Thank you all for coming today to help celebrate Randy’s life. Your presence honors him and his life’s work.
You have already heard today about Randy’s many accomplishments, along with his unwavering personal integrity, his passionate devotion to his family, and the quiet strength that came from his innate humility. In every aspect of his life, he demonstrated his profound faith in people’s goodness and his conviction that the legal system sustains the social fabric that unites and protects us all.
Randy’s achievements place him among the most accomplished members of his profession. Impressive as those achievements certainly are, however, for Randy they were never an end in themselves, but a means to achieving his deeply held, life-long values. I speak here today as his brother, one who knew him long before he became Justice Holland, and I hope to provide some insight into the origins of the person that he became – the seeds that came to fruition in everything that he did.
Randy and I lost our mother at an early age – Randy was 4 and I was 2. She was a nurse, who committed her too-short life to caring for others. Her loss affected both of us in indelible ways, and I see Randy’s devotion to family and relationships as a mission to honor our mother by supporting and serving others.
A few years later, our family moved to Milford, where we both grew up. It is particularly fitting that Randy was able to devote his life to service in the state that became our new home, and remained his home for the rest of his life. Delaware became part of him. Although I have lived across continents and oceans for most of my adult life, Randy was an anchor that brought me back as often as I could. Visiting Randy and Ilona, and revisiting familiar and meaningful places from our childhoods, renewed and sustained our connection. Randy and Ilona created a sense of home through their grace and generosity.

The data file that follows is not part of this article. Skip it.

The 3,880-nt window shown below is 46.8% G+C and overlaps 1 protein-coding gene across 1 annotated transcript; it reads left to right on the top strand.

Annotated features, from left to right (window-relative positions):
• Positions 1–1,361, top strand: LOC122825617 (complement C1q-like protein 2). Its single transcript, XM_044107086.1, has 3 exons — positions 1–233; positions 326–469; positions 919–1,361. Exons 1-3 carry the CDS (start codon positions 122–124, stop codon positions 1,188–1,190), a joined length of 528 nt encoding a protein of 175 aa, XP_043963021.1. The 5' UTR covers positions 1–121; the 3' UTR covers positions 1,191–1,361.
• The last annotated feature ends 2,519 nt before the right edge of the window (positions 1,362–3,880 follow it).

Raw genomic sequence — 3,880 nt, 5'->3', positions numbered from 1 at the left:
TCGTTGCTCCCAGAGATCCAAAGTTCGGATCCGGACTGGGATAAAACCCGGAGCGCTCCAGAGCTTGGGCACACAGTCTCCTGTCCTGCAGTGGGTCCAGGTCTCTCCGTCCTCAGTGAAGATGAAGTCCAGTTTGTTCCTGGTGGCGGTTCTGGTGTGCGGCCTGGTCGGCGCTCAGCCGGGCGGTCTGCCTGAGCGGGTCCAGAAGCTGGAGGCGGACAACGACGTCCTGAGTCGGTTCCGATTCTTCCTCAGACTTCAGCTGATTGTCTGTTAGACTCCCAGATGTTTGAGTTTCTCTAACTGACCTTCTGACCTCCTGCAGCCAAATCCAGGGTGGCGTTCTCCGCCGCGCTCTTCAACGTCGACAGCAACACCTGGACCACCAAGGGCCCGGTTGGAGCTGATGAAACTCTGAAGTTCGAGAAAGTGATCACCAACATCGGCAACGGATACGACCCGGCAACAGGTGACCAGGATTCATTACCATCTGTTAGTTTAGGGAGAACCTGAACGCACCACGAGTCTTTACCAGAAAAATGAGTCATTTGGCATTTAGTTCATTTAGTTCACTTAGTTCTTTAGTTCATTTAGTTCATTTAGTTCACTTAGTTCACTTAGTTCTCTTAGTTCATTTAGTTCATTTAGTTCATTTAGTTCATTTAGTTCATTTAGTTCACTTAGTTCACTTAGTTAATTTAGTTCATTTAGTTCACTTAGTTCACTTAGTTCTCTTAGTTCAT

One of my vivid early memories comes from the first days of our time in Milford. We moved in the middle of my kindergarten year. As we were adjusting to our new circumstances, I learned that there was no public kindergarten, and that I would have to enter 1st grade without the benefit of the second half of my kindergarten year. Discovering that other children were attending private kindergarten, which I did not, I became frightened and anxious that I would fall behind the others. When I expressed this fear, magnified by my five-year-old perspective, Randy immediately reassured me with the words, “Don’t worry, I’ll make sure you know how to read.” So, from his lofty status as a 2nd grader, he took it upon himself to be my teacher and to allay my fears. Randy played no small part in my love of reading and literature, which became my life’s work. I learned not only to read, but I learned what it means to be loved and cared for – something that never changed over the course of our lives as brothers.
In much the same way, Randy paved my way through school during our time growing up in Milford. Trailing behind him by two years in a small school, I was often greeted with recognition, and “You must be Randy’s brother” by teachers and coaches. This familiarity always worked in my favor, given the impression that Randy left on everyone. It also set a standard to emulate, and I strove to meet the expectations that Randy had established. Rather than experiencing these expectations as a burden, I found them to be both comforting and inspiring, for which I remain immensely grateful. Once, though, after I arrived at the larger world of Swarthmore, also following in his footsteps, he met someone who had previously met me. We shared a laugh at the fact that, for the first time in his life, someone said to him, “You must be Jim’s brother.”